By Rachel Smith
Facebook was found in 2004 and I’ve had an account since 2005—so for the last 11 years, my entire life has been detailed out in a timeline fashion for all of my Facebook friends and family to see. In 2005, I was a freshman in college so my Facebook timeline starts quite abruptly with a combination of posts from high school friends and new college buddies, pictures of my new found freedom away at school mixed in with nostalgic pictures from home, confusing conversations about concerts and homework.
On Facebook, it is as if my life started in 2005, right at the intersection of high school and college—there are no pictures from when I was born or of my childhood growing up, no photos from picture day in middle school or of prom in high school. In the world of social media, I was dropped in as an 18 year old adolescent, and able to make my own decisions about what to post and (probably more importantly) what not to post—I controlled my social media presence.
But fast forward 11 years, and others are not so lucky. With social media booming, it is no surprise that parents are taking to various platforms to share photos of their kids—some starting at birth. A baby born yesterday, probably already has a photo on Facebook today. From day one, some children will have their entire lives chronicled on social media—including embarrassing bath photos and ones with a finger up their nose. What was once reserved for physical photo albums that get pulled out when close friends and family stop by to visit is now plastered all over social media for a much larger audience—and the newborn baby or one year old doesn’t have a say in how they are portrayed online. For some, their online presence will start with their parents.
Online privacy is such an important and hot topic, but many parents post photos of their kids online without thinking twice about it—would their child even want that online? How might they feel about this when they are a teenager or applying for college?
BBC News recently posted a news article—“Should children ban their parents from social media?”—addressing this topic that cited a survey by Nominet (a domain name company). According to the survey, as reported by BBC, “In the UK, the average parent with a social media account has posted 1,498 photos of their child online by their fifth birthday.” Nearly 1,500 photos posted online, and the child has not one say in it. In the US, I would think the number of photos might be even higher.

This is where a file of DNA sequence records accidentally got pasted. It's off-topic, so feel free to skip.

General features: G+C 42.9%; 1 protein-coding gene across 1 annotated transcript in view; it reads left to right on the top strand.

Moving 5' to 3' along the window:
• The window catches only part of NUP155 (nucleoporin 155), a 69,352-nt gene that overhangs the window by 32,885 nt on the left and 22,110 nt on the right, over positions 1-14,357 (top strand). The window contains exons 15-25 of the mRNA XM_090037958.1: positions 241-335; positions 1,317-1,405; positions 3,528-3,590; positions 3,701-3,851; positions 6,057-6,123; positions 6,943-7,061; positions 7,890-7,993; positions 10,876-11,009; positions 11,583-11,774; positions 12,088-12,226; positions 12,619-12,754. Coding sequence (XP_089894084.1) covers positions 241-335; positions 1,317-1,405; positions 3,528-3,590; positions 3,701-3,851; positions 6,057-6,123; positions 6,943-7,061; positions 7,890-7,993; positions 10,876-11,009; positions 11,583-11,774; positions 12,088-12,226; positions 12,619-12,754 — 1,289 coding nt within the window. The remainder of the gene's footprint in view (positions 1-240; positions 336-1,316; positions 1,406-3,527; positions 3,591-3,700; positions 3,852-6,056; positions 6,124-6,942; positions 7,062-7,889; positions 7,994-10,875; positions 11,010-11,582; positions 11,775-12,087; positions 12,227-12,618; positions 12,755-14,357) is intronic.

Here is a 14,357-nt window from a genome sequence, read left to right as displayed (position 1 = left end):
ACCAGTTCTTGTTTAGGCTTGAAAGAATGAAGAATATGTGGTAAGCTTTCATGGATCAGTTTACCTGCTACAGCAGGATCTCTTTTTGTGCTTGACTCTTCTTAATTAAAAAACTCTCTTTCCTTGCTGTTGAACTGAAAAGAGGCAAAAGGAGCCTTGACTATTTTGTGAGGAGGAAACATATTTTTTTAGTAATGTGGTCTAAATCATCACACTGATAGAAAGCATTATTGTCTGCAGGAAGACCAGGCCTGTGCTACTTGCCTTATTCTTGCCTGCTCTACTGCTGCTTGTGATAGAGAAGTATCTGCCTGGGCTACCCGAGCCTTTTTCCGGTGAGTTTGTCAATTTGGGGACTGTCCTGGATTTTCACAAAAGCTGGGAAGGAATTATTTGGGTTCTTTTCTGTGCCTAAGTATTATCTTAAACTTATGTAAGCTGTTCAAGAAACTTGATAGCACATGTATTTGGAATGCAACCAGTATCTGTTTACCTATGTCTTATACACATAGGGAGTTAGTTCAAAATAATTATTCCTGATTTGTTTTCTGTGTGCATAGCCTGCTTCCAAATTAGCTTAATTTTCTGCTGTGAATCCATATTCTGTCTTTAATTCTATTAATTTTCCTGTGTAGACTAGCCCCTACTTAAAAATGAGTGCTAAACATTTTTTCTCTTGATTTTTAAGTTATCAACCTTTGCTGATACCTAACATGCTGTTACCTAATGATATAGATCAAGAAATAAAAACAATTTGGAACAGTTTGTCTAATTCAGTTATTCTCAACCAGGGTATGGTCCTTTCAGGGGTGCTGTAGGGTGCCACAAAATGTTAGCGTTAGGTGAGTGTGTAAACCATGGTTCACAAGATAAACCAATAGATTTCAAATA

The article talks about how kids who are now in their teens are having uncomfortable conversations with their parents about taking down some photos from when they were little that are embarrassing or maybe inconsistent with how they see themselves now that they are older. And what is most poignant in the article is the notion that it is typically parents who are the ones harping on their kids about being careful about what they post online, when they themselves may not have thought of the repercussions of what they post. Just because a photo isn’t embarrassing or inappropriate doesn’t mean that it may not have an impact on their child when they are old enough to understand social media.
I sound like I may not agree with parents posting about their children online—but in reality, I am not quite sure how I feel about it. Social media is meant to be social where you share some of life’s greatest moments (among other things) with your friends and family online. The memories you make with your child are no doubt some of the ones you would want to share with others, but they are also the memories that will define who your child is online. How one resolves this conundrum when social media is so popular is a good question—avoid posting until your child is old enough to give consent and you miss out on the purpose of social media; post too much information or too many photos and you rob your child of the opportunity to define who they want to be online. Some kids might not have a problem with their parents sharing baby photos and others might be flattered that they have a living record of their childhood, but how does a parent know until their child is old enough to tell them? Like many things in life, maybe moderation is the answer—it doesn’t have to be all or nothing, but there does have to be some thought put into it. After all, a child born in 2005 is just now realizing the extent to which who they are online may already be established— whether it how they want to be perceived or not.